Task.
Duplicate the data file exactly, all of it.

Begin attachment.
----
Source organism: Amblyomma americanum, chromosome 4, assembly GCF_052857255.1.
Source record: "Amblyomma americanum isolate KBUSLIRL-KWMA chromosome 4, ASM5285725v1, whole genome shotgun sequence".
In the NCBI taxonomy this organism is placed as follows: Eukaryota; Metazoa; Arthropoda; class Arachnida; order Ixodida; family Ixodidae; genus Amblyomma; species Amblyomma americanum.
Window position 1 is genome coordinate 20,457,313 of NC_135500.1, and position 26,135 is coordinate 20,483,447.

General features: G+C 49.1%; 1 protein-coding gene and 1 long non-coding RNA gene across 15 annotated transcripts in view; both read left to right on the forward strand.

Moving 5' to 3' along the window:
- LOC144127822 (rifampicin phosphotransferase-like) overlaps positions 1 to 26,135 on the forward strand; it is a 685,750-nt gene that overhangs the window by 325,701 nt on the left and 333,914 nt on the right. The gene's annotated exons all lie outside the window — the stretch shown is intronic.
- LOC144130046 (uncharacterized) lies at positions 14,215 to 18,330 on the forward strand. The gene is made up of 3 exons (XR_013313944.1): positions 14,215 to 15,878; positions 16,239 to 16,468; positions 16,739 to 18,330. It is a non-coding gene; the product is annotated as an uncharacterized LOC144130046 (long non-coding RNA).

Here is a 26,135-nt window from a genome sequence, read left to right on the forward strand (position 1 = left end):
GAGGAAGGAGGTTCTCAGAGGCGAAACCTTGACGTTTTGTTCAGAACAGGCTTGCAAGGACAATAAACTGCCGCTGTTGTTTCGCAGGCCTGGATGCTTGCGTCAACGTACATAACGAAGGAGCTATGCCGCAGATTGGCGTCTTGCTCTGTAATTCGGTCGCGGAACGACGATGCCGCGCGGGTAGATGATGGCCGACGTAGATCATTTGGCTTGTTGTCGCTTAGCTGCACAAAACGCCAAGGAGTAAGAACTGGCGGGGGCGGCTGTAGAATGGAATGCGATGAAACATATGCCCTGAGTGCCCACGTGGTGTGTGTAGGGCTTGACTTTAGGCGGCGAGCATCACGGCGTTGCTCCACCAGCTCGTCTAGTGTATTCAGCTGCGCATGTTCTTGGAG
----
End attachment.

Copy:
Source organism: Amblyomma americanum, chromosome 4, assembly GCF_052857255.1.
Source record: "Amblyomma americanum isolate KBUSLIRL-KWMA chromosome 4, ASM5285725v1, whole genome shotgun sequence".
In the NCBI taxonomy this organism is placed as follows: Eukaryota; Metazoa; Arthropoda; class Arachnida; order Ixodida; family Ixodidae; genus Amblyomma; species Amblyomma americanum.
Window position 1 is genome coordinate 20,457,313 of NC_135500.1, and position 26,135 is coordinate 20,483,447.

General features: G+C 49.1%; 1 protein-coding gene and 1 long non-coding RNA gene across 15 annotated transcripts in view; both read left to right on the forward strand.

Moving 5' to 3' along the window:
- LOC144127822 (rifampicin phosphotransferase-like) overlaps positions 1 to 26,135 on the forward strand; it is a 685,750-nt gene that overhangs the window by 325,701 nt on the left and 333,914 nt on the right. The gene's annotated exons all lie outside the window — the stretch shown is intronic.
- LOC144130046 (uncharacterized) lies at positions 14,215 to 18,330 on the forward strand. The gene is made up of 3 exons (XR_013313944.1): positions 14,215 to 15,878; positions 16,239 to 16,468; positions 16,739 to 18,330. It is a non-coding gene; the product is annotated as an uncharacterized LOC144130046 (long non-coding RNA).

Here is a 26,135-nt window from a genome sequence, read left to right on the forward strand (position 1 = left end):
GAGGAAGGAGGTTCTCAGAGGCGAAACCTTGACGTTTTGTTCAGAACAGGCTTGCAAGGACAATAAACTGCCGCTGTTGTTTCGCAGGCCTGGATGCTTGCGTCAACGTACATAACGAAGGAGCTATGCCGCAGATTGGCGTCTTGCTCTGTAATTCGGTCGCGGAACGACGATGCCGCGCGGGTAGATGATGGCCGACGTAGATCATTTGGCTTGTTGTCGCTTAGCTGCACAAAACGCCAAGGAGTAAGAACTGGCGGGGGCGGCTGTAGAATGGAATGCGATGAAACATATGCCCTGAGTGCCCACGTGGTGTGTGTAGGGCTTGACTTTAGGCGGCGAGCATCACGGCGTTGCTCCACCAGCTCGTCTAGTGTATTCAGCTGCGCATGTTCTTGGAG